Local

Chicago Journalist, Former Deputy Mayor Paul McGrath Dies

Paul McGrath

Paul McGrath, a journalist and onetime deputy mayor to Jane Byrne, died this past Wednesday at the age of 75. (Credit: Paul McGrath/Facebook)

Featured & Trending:

Latest News Headlines:

CHICAGO (CBS) — Paul McGrath, a seasoned Chicago journalist and deputy mayor under Jane Byrne, passed away last week. He was 75.

Mr. McGrath died Wednesday at Northwestern Memorial Hospital. He was remembered last week in the Chicago Tribune and Sun-Times, both of which claimed him as a member of their reporting staff over the years.

Born and raised on in the Humboldt Park neighborhood, Mr. McGrath attended Tuley High School – a predecessor to Clemente High School – and began his reporting career at the old City News Bureau wire service. He was hired by the Tribune a couple of years later, according to a Tribune obituary by Rick Kogan last week.

After working for the Tribune for nearly a decade, Mr. McGrath became an investigative reporter for the Sun-Times, where writer Maureen O’Donnell credited him in an obituary story last week with having a knack for making “connections about money and political influence that some might call ‘the Chicago Way.’”

After a stint with Chicago Magazine, Mr. McGrath joined the sphere of Chicago politics, joining Byrne’s campaign for mayor in 1979, and becoming deputy mayor after she was elected, the newspapers reported.

The Sun-Times reported that Mr. McGrath was the one who pushed for the policy change that ended police raids on gay bars.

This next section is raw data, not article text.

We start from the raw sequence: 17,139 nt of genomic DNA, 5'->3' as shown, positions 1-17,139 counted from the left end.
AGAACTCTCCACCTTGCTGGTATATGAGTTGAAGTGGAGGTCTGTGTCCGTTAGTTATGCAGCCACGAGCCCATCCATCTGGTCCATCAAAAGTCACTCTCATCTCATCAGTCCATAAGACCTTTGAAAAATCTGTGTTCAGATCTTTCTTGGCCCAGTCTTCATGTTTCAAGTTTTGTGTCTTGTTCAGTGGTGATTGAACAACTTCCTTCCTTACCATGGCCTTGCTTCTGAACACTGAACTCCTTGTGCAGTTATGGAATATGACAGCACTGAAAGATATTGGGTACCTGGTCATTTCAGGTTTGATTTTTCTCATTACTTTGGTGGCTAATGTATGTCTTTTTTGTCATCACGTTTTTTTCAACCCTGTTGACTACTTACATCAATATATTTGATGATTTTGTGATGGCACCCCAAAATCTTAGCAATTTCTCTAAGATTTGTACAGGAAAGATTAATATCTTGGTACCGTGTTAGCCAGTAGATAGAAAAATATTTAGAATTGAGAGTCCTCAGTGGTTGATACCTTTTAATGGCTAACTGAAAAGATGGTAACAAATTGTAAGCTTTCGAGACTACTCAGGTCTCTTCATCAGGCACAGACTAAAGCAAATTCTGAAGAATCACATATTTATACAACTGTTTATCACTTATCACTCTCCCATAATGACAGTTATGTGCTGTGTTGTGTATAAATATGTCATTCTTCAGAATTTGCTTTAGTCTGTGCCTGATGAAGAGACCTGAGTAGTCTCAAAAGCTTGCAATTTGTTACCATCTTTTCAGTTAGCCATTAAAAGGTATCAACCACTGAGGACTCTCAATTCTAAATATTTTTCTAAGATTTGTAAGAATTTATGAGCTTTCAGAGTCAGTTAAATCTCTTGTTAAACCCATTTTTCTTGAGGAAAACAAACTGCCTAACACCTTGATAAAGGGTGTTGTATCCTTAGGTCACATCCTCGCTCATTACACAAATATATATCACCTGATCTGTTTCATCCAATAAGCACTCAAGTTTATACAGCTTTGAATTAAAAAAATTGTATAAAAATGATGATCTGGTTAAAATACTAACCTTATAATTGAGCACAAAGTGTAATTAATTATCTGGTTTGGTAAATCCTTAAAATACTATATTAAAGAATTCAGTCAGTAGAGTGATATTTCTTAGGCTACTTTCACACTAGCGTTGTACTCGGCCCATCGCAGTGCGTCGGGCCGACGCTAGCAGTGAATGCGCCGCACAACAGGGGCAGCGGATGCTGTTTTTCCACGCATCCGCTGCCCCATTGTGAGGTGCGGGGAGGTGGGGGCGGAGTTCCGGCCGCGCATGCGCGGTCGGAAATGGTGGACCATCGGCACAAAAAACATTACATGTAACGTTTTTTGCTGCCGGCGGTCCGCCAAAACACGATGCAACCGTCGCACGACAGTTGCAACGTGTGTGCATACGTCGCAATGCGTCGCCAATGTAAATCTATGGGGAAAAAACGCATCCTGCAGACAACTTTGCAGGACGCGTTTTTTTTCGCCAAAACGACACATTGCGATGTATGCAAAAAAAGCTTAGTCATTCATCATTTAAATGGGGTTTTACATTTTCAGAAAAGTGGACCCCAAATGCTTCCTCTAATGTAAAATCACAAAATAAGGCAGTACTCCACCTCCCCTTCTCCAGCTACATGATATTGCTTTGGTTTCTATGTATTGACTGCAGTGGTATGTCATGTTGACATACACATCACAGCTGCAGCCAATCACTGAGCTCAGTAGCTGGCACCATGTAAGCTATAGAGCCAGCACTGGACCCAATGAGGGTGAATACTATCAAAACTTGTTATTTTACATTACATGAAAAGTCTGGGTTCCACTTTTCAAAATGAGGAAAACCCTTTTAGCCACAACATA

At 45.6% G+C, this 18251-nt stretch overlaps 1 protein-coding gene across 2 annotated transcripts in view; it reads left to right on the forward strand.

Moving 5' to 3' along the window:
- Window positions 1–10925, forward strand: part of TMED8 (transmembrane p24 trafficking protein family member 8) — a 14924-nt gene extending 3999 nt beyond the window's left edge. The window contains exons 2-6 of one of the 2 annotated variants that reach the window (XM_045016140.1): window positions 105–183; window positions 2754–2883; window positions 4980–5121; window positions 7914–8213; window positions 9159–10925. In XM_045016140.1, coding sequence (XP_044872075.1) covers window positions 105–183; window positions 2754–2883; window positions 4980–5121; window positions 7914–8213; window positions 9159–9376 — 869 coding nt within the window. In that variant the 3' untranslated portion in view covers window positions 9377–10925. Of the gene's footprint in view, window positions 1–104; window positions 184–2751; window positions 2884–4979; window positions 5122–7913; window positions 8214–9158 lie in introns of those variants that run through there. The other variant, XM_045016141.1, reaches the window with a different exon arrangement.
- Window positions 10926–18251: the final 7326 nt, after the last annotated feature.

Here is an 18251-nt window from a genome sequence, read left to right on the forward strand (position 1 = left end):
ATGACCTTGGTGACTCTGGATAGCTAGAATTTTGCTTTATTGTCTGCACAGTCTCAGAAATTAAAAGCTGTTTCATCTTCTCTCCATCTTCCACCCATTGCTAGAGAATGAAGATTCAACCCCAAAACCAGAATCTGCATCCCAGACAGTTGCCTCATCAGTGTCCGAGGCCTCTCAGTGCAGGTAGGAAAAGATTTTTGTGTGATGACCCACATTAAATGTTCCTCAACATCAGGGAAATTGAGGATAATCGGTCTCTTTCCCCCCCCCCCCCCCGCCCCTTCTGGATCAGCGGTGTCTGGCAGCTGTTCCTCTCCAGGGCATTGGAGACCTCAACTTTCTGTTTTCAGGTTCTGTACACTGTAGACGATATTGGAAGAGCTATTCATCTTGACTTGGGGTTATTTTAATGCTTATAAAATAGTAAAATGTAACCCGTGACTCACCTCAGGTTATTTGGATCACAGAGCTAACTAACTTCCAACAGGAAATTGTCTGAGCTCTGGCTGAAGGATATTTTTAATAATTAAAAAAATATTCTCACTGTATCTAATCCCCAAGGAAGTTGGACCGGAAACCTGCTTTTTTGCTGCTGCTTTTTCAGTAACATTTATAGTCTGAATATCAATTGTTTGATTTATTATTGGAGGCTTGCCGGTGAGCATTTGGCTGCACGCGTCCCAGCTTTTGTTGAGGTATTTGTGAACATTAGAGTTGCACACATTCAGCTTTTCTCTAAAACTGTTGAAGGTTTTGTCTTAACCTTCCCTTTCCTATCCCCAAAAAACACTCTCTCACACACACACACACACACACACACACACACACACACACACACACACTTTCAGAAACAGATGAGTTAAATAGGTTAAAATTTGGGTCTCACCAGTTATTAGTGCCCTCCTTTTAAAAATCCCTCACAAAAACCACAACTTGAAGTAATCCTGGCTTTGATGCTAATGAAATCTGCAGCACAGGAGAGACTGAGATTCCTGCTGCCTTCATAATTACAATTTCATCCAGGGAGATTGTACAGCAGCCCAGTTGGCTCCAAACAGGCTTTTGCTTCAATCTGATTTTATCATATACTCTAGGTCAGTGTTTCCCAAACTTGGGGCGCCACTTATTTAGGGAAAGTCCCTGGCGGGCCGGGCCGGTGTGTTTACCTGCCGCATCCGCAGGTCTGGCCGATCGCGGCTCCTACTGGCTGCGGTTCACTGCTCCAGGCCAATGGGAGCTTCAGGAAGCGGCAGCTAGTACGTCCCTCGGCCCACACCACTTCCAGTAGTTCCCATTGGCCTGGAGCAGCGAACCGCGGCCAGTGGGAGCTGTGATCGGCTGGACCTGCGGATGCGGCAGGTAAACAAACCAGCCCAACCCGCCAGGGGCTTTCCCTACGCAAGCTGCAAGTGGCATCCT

He also crafted the city’s 1982 ordinance that banned handguns, and lamented the McDonald v. Chicago case that forced the city to toss out the ban two years ago.

“If our gun control law is struck down, there will be more guns,” Mr. McGrath told the old cbs2chicago.com in 2010. “Do we want more guns?”

Mr. McGrath also covered politics for Chicago Magazine. He was also a professional photographer and taught at the Medill School of Journalism at Northwestern University.

Mr. McGrath is survived by a daughter, Kelly, who works as the director of marketing and communications at the Newberry Library. A younger daughter, Molly, produces art for Project Onward – the studio and gallery at the Chicago Cultural Center for artists with developmental disabilities.

He is also survived by a granddaughter and a sister, Patricia Eileen Jankovsky, the Tribune reported.

A memorial service for Mr. McGrath was being planned last week, the newspapers reported.